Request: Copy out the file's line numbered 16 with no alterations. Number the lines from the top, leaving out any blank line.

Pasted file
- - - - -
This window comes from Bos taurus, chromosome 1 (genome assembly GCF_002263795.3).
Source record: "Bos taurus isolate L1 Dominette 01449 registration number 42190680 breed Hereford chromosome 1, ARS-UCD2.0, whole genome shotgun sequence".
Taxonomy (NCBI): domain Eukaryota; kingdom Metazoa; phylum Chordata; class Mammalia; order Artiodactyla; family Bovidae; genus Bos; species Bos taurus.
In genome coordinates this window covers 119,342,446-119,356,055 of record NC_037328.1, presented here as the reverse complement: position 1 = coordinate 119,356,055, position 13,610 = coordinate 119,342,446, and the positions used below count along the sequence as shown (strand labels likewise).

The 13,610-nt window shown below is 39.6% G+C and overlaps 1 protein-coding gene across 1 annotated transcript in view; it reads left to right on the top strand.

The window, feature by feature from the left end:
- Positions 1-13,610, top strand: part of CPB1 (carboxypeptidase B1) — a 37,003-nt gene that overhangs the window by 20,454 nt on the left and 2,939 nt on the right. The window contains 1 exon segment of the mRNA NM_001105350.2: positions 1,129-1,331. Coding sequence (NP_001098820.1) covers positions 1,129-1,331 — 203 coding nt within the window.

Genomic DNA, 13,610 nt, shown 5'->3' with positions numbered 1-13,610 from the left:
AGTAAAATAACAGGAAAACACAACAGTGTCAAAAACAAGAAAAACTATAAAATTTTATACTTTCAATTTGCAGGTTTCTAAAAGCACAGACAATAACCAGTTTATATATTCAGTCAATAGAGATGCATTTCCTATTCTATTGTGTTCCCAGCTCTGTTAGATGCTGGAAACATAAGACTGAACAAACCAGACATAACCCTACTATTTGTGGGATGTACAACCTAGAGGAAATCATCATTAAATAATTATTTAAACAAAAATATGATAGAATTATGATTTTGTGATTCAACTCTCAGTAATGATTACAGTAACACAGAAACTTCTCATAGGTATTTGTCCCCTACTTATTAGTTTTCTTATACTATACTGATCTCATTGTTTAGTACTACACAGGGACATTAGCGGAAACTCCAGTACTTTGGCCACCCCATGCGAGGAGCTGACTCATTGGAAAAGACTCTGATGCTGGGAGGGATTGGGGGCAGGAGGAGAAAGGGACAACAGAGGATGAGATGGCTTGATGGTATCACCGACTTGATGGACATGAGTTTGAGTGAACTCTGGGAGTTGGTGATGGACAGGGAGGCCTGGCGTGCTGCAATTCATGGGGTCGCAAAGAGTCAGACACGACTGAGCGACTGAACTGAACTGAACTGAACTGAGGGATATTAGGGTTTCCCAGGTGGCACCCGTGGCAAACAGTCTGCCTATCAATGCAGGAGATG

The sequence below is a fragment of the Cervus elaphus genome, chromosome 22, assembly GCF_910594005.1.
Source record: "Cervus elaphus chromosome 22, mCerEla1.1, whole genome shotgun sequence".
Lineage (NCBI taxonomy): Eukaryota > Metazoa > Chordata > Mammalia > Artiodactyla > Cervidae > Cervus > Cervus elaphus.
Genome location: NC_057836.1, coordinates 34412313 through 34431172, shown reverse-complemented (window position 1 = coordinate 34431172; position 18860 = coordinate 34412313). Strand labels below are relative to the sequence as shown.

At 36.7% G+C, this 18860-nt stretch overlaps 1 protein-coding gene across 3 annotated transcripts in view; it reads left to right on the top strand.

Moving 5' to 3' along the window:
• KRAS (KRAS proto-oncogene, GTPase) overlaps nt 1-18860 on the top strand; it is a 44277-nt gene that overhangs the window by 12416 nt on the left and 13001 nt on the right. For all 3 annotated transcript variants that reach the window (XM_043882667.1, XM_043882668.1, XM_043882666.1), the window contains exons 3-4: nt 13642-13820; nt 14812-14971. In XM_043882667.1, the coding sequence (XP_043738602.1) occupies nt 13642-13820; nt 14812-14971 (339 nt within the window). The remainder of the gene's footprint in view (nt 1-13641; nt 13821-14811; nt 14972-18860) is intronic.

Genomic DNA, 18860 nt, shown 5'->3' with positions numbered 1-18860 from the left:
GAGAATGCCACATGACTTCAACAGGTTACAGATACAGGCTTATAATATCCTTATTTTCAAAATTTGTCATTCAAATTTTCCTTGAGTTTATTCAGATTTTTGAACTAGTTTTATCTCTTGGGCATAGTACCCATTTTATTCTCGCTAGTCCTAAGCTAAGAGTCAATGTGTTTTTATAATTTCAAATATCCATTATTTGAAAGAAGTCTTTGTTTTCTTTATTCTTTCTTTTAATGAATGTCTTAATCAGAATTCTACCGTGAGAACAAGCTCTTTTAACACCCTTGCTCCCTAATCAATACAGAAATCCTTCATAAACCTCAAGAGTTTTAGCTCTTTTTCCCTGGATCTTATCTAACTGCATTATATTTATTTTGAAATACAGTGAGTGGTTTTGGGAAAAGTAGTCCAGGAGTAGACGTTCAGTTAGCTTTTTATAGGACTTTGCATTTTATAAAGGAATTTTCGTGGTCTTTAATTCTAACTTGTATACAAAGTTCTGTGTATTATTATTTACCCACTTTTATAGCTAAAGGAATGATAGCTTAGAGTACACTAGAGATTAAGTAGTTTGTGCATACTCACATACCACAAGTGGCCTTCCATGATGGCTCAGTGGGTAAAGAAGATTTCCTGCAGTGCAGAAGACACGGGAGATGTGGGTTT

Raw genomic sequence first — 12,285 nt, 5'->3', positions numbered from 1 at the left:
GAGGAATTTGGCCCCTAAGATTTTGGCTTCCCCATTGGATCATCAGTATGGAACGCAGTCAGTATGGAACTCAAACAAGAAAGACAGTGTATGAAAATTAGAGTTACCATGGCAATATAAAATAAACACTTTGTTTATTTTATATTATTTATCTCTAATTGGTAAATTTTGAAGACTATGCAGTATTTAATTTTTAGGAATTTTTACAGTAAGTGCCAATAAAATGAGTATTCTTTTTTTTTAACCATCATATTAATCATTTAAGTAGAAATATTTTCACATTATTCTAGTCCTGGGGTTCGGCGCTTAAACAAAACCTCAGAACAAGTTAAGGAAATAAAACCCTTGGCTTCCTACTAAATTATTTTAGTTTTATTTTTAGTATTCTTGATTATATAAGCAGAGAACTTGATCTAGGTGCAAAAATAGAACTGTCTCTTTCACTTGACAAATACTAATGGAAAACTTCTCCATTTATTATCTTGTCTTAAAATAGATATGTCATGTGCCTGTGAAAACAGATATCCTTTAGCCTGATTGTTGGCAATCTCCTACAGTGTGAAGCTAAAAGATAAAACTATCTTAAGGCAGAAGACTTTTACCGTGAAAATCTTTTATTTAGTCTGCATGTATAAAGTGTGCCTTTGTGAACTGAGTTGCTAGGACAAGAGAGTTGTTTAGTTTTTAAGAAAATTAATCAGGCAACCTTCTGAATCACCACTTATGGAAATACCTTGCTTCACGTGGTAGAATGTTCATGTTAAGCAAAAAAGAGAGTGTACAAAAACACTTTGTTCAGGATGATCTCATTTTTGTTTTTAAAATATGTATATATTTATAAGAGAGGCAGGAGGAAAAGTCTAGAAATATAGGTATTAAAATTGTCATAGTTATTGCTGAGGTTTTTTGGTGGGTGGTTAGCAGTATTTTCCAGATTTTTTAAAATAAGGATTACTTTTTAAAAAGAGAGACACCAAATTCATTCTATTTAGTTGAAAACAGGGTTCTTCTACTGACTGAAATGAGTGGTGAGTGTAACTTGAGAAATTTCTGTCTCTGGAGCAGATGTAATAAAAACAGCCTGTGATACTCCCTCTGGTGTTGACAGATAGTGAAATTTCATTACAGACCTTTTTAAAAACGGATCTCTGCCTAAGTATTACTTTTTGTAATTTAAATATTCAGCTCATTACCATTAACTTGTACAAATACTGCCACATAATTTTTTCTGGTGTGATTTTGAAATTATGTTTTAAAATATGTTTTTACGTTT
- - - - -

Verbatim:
• KRAS (KRAS proto-oncogene, GTPase) overlaps nt 1-18860 on the top strand; it is a 44277-nt gene that overhangs the window by 12416 nt on the left and 13001 nt on the right. For all 3 annotated transcript variants that reach the window (XM_043882667.1, XM_043882668.1, XM_043882666.1), the window contains exons 3-4: nt 13642-13820; nt 14812-14971. In XM_043882667.1, the coding sequence (XP_043738602.1) occupies nt 13642-13820; nt 14812-14971 (339 nt within the window). The remainder of the gene's footprint in view (nt 1-13641; nt 13821-14811; nt 14972-18860) is intronic.